1000 words (9 minutes reading time) by Lancing Farrell
I was talking to a colleague recently, and I was asked about the management thinkers that have influenced me. It started me thinking back to my early days as a manager in my mid-20s and later when I completed a MBA in my mid-30s. And the lessons I had from starting and then managing my own business for a decade. Many management thinkers influenced me, and, equally, so did my opportunities to practice different ways of managing. This is quite a long essay, so I have split it into three parts.
I recall that before I was a manager, I had an interest in management. I wasn’t too sure what it was but I had read The Peter Principle as a student, and I knew that management was important in organisations if they were to be effective. For some reason I also remember that someone at the council where I started working was talking about Value Management. Now I know that they had obviously been to a course. Then I got a job as a manager. Continue reading
Posted by Lancing Farrell
Image from Operations Management, 6th Edition, Slack, Chambers and Johnston.
In this third post in this series, I look at the concept of the operations strategy. Every organisation has one. Your organisation does, but do you know why or what it is? And how does it relate to the business model?
This series of posts is intended to make the case that local government needs a theory of value creation – a clear explanation of what local government does to create public value. That theory will require a reappraisal of the operations strategy and the role that operational capability can play in supporting the business model and strategy execution.
Hayes and Wheelwright describe operations strategy as guiding decisions about vertical integration (i.e. the extent to which the council owns the value chain), capacity planning (i.e. how variation in demands will be met), facilities planning (i.e. the facilities needed to deliver services), services technologies (e.g. information systems) and process technologies (e.g. batch or make-to-order).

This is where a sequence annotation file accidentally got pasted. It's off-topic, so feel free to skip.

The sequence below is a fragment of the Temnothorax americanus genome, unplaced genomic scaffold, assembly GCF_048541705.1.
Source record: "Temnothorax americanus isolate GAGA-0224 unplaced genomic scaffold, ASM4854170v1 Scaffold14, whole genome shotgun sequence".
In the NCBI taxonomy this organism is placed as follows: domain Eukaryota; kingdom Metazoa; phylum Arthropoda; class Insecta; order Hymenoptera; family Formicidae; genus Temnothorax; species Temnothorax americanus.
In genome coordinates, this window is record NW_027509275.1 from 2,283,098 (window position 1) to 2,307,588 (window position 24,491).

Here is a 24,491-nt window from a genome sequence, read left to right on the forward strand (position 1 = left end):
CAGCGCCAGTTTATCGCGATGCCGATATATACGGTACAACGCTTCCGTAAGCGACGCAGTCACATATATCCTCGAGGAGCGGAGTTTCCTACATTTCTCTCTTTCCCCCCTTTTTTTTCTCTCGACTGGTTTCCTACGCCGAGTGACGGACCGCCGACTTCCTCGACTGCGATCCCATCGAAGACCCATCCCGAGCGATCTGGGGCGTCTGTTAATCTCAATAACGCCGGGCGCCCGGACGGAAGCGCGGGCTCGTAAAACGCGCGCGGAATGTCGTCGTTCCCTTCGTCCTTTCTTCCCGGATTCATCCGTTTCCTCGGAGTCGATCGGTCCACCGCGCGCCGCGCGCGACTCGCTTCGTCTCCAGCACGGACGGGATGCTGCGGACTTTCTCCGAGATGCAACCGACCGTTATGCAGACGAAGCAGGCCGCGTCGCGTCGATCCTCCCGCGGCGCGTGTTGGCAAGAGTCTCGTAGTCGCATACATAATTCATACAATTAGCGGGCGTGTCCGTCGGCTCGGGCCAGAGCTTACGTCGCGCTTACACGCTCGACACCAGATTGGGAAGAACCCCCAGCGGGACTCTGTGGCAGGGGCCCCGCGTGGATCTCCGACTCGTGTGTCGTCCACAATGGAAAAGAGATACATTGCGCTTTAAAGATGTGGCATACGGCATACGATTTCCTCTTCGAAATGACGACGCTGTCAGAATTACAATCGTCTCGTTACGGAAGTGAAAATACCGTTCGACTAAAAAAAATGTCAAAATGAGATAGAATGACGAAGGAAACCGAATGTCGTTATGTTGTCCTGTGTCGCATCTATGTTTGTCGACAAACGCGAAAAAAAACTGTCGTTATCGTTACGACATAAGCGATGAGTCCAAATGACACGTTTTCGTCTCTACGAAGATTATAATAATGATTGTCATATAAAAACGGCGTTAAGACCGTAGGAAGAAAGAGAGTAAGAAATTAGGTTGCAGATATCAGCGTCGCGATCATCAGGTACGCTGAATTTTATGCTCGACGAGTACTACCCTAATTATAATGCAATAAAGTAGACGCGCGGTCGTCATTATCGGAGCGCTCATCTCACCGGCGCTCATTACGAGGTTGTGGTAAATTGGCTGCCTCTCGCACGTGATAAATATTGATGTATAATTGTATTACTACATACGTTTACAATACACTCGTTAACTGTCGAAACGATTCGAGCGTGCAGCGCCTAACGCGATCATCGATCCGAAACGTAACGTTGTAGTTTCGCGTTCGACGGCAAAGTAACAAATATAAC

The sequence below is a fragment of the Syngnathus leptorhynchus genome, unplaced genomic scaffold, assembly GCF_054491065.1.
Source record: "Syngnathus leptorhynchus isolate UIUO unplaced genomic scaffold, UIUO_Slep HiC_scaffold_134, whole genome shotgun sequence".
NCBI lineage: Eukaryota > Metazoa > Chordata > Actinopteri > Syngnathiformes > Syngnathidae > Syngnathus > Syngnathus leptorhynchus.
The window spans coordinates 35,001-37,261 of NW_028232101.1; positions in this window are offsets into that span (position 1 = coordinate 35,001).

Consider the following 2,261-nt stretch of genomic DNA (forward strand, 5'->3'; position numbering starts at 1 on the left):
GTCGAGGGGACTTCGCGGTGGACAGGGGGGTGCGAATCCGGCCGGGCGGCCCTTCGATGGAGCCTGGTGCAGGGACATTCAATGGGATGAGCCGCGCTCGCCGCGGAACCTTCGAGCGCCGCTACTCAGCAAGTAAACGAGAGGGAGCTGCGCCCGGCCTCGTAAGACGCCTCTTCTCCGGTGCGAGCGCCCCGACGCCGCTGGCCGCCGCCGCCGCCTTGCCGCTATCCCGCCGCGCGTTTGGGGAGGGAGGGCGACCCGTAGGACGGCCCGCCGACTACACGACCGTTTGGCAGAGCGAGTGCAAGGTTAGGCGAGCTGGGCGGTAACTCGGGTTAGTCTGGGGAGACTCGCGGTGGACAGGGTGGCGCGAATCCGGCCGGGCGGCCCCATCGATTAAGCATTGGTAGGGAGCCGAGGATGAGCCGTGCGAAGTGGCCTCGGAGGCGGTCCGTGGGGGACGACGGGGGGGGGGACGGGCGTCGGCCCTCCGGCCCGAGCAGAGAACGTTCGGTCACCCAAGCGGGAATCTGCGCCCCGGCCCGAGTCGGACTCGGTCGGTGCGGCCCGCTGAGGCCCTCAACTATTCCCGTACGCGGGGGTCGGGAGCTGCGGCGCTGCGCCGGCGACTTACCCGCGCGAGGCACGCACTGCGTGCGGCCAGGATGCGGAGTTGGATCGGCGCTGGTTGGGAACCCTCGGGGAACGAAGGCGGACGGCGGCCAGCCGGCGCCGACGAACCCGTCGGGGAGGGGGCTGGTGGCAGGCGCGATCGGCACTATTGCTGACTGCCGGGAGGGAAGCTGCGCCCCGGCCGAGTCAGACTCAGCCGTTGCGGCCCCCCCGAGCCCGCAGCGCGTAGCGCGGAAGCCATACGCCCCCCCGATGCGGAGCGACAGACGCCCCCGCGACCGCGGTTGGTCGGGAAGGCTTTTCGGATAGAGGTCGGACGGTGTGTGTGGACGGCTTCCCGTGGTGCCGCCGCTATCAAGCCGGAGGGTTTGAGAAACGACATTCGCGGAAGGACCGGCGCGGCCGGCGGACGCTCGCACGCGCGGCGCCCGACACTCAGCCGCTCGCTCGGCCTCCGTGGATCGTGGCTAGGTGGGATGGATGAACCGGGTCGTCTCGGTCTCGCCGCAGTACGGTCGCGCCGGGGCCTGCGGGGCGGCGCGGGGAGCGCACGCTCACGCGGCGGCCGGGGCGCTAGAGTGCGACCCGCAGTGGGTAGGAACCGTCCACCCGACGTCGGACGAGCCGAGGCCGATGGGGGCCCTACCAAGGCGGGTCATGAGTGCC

The academics Nigel Slack, Stuart Chambers and Robert Johnston in their text Operations Management talk about strategy and the connection to operations Continue reading
Posted by Lancing Farrell 570 words
Some basic tools are needed to redesign operations to improve performance. Many people charged with responsibility for managing services have limited skills in how to redesign and improve them. Here is a simple and effective approach – just separate, relate and integrate.
The separate bit is about understanding the different demands being placed on the system. Usually, a performance problem is masked by a mess of different demands that have been mixed in one or two delivery processes. The important characteristics of services demand are the expectations of people creating the demand and how the demand is presented. It is essential to separate each type of demand according to its performance objectives and characteristics. Continue reading
Posted by Lancing Farrell 1100 words
Image from Operations Management, 1998.
Some time ago I posted on high performance job design using four characteristics or spans; control, accountability, influence and support. At the time I linked the concept to the operations typology describing four characteristics of design of operations for high performance. This post picks up that discussion to look at the characteristics of demands that it is essential to understand if you want to design and manage your operations for high performance or excellence in local government.
A number of recent books on public sector management have discussed demands and how it is essential to understand them in public services because payment is not made at the time of service consumption and, therefore, price does not directly influence the amount and nature of demands placed on the system.
In his Vanguard Method John Seddon describes the importance of fulfilling purpose if failure demand is to be avoided. He also talks about understanding flow in relation to how work enters a system. Both of these ideas relate to demands. If purpose (i.e. the value sought by someone or their demand on the system) is not correctly understood the work system will not meet their need. They will come back.
Mark H. Moore includes operational capacity in his ‘strategic triangle’ concept linking decisions from the authorising environment to the public value provided. An organisation must have the operating capacity (or capability as Moore describes it in his earlier book Creating Public Value) to deliver on the political commitment to create particular public value. Continue reading